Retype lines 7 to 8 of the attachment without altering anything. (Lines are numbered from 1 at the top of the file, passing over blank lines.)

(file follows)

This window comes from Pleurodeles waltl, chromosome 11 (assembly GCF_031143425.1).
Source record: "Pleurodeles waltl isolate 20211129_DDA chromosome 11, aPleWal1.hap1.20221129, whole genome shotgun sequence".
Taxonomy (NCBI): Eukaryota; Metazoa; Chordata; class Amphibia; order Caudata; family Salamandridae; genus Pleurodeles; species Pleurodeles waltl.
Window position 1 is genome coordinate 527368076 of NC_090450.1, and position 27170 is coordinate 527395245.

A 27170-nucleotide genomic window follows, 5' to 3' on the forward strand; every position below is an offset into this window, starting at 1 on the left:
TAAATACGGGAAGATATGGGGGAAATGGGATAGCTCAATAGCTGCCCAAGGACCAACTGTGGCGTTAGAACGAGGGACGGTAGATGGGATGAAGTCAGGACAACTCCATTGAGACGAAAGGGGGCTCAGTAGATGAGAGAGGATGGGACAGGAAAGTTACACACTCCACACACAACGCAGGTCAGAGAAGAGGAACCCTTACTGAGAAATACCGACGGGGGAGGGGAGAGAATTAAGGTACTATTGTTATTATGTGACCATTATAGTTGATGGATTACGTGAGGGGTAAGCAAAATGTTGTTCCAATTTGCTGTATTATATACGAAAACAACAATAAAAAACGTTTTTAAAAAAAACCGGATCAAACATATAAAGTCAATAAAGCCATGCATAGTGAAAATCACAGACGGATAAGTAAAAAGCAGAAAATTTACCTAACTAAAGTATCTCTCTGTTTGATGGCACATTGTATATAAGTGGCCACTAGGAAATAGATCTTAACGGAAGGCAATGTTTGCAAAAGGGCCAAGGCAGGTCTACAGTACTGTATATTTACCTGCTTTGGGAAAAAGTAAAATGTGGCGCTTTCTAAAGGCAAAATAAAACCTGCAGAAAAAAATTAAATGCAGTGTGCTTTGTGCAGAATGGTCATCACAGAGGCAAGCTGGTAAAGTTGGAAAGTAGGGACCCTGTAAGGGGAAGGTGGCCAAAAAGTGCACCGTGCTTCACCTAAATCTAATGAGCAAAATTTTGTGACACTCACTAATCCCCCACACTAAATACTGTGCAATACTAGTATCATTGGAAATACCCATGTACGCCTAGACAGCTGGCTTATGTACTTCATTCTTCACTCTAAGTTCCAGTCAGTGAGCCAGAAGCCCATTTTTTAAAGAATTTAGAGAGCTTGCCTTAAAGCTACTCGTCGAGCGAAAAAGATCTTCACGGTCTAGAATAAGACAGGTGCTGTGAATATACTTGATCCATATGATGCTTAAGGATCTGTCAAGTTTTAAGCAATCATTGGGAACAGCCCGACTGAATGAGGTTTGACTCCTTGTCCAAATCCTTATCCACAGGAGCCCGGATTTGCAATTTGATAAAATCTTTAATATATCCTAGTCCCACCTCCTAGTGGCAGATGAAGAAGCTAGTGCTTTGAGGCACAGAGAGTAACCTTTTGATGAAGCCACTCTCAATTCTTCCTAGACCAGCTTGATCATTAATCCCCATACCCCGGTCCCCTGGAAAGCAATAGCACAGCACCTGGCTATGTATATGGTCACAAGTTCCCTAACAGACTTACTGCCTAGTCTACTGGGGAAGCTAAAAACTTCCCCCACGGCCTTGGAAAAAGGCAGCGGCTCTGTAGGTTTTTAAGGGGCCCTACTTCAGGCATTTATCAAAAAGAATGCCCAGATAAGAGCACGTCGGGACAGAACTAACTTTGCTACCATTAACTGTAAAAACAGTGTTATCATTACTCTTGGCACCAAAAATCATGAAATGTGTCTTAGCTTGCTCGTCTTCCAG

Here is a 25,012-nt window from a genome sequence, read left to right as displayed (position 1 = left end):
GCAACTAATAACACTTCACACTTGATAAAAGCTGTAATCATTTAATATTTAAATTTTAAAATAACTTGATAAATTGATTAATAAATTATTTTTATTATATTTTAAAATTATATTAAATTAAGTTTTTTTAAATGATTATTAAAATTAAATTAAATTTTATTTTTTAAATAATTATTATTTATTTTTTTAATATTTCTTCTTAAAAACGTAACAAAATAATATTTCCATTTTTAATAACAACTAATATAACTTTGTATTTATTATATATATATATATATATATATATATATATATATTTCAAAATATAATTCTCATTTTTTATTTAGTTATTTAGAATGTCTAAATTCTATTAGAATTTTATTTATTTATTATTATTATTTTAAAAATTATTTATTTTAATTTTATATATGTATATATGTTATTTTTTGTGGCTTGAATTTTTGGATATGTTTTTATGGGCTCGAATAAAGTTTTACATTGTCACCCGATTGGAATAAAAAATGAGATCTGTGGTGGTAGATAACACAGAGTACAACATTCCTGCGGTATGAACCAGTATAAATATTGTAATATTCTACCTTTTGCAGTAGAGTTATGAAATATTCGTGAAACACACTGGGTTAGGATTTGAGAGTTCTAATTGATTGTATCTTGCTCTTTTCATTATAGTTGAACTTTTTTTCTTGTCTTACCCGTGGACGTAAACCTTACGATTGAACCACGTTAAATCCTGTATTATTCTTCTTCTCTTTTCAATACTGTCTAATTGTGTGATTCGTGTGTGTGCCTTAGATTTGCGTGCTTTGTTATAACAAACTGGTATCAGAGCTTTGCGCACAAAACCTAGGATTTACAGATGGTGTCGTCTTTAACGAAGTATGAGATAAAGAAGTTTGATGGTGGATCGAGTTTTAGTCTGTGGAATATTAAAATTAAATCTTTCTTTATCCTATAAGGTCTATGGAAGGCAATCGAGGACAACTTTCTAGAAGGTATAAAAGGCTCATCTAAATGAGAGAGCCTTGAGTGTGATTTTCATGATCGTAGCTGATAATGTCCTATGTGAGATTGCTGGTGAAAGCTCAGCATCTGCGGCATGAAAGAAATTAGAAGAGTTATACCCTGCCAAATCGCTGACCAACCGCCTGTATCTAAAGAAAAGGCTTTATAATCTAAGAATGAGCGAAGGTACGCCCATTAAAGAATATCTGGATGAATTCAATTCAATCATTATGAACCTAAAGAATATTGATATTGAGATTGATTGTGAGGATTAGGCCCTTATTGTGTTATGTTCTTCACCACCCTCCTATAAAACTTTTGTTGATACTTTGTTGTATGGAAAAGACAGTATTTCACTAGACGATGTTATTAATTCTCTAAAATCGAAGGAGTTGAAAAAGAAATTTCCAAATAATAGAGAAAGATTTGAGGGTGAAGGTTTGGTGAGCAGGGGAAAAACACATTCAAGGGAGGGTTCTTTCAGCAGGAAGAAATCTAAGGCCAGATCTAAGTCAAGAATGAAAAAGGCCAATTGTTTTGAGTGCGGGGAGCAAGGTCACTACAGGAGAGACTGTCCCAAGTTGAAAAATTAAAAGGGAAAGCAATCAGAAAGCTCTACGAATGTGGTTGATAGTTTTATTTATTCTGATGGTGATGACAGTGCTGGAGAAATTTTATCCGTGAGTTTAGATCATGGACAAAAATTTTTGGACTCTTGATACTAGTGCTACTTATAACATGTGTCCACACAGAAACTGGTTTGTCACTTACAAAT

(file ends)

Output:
Here is a 25,012-nt window from a genome sequence, read left to right as displayed (position 1 = left end):
GCAACTAATAACACTTCACACTTGATAAAAGCTGTAATCATTTAATATTTAAATTTTAAAATAACTTGATAAATTGATTAATAAATTATTTTTATTATATTTTAAAATTATATTAAATTAAGTTTTTTTAAATGATTATTAAAATTAAATTAAATTTTATTTTTTAAATAATTATTATTTATTTTTTTAATATTTCTTCTTAAAAACGTAACAAAATAATATTTCCATTTTTAATAACAACTAATATAACTTTGTATTTATTATATATATATATATATATATATATATATATATATTTCAAAATATAATTCTCATTTTTTATTTAGTTATTTAGAATGTCTAAATTCTATTAGAATTTTATTTATTTATTATTATTATTTTAAAAATTATTTATTTTAATTTTATATATGTATATATGTTATTTTTTGTGGCTTGAATTTTTGGATATGTTTTTATGGGCTCGAATAAAGTTTTACATTGTCACCCGATTGGAATAAAAAATGAGATCTGTGGTGGTAGATAACACAGAGTACAACATTCCTGCGGTATGAACCAGTATAAATATTGTAATATTCTACCTTTTGCAGTAGAGTTATGAAATATTCGTGAAACACACTGGGTTAGGATTTGAGAGTTCTAATTGATTGTATCTTGCTCTTTTCATTATAGTTGAACTTTTTTTCTTGTCTTACCCGTGGACGTAAACCTTACGATTGAACCACGTTAAATCCTGTATTATTCTTCTTCTCTTTTCAATACTGTCTAATTGTGTGATTCGTGTGTGTGCCTTAGATTTGCGTGCTTTGTTATAACAAACTGGTATCAGAGCTTTGCGCACAAAACCTAGGATTTACAGATGGTGTCGTCTTTAACGAAGTATGAGATAAAGAAGTTTGATGGTGGATCGAGTTTTAGTCTGTGGAATATTAAAATTAAATCTTTCTTTATCCTATAAGGTCTATGGAAGGCAATCGAGGACAACTTTCTAGAAGGTATAAAAGGCTCATCTAAATGAGAGAGCCTTGAGTGTGATTTTCATGATCGTAGCTGATAATGTCCTATGTGAGATTGCTGGTGAAAGCTCAGCATCTGCGGCATGAAAGAAATTAGAAGAGTTATACCCTGCCAAATCGCTGACCAACCGCCTGTATCTAAAGAAAAGGCTTTATAATCTAAGAATGAGCGAAGGTACGCCCATTAAAGAATATCTGGATGAATTCAATTCAATCATTATGAACCTAAAGAATATTGATATTGAGATTGATTGTGAGGATTAGGCCCTTATTGTGTTATGTTCTTCACCACCCTCCTATAAAACTTTTGTTGATACTTTGTTGTATGGAAAAGACAGTATTTCACTAGACGATGTTATTAATTCTCTAAAATCGAAGGAGTTGAAAAAGAAATTTCCAAATAATAGAGAAAGATTTGAGGGTGAAGGTTTGGTGAGCAGGGGAAAAACACATTCAAGGGAGGGTTCTTTCAGCAGGAAGAAATCTAAGGCCAGATCTAAGTCAAGAATGAAAAAGGCCAATTGTTTTGAGTGCGGGGAGCAAGGTCACTACAGGAGAGACTGTCCCAAGTTGAAAAATTAAAAGGGAAAGCAATCAGAAAGCTCTACGAATGTGGTTGATAGTTTTATTTATTCTGATGGTGATGACAGTGCTGGAGAAATTTTATCCGTGAGTTTAGATCATGGACAAAAATTTTTGGACTCTTGATACTAGTGCTACTTATAACATGTGTCCACACAGAAACTGGTTTGTCACTTACAAAT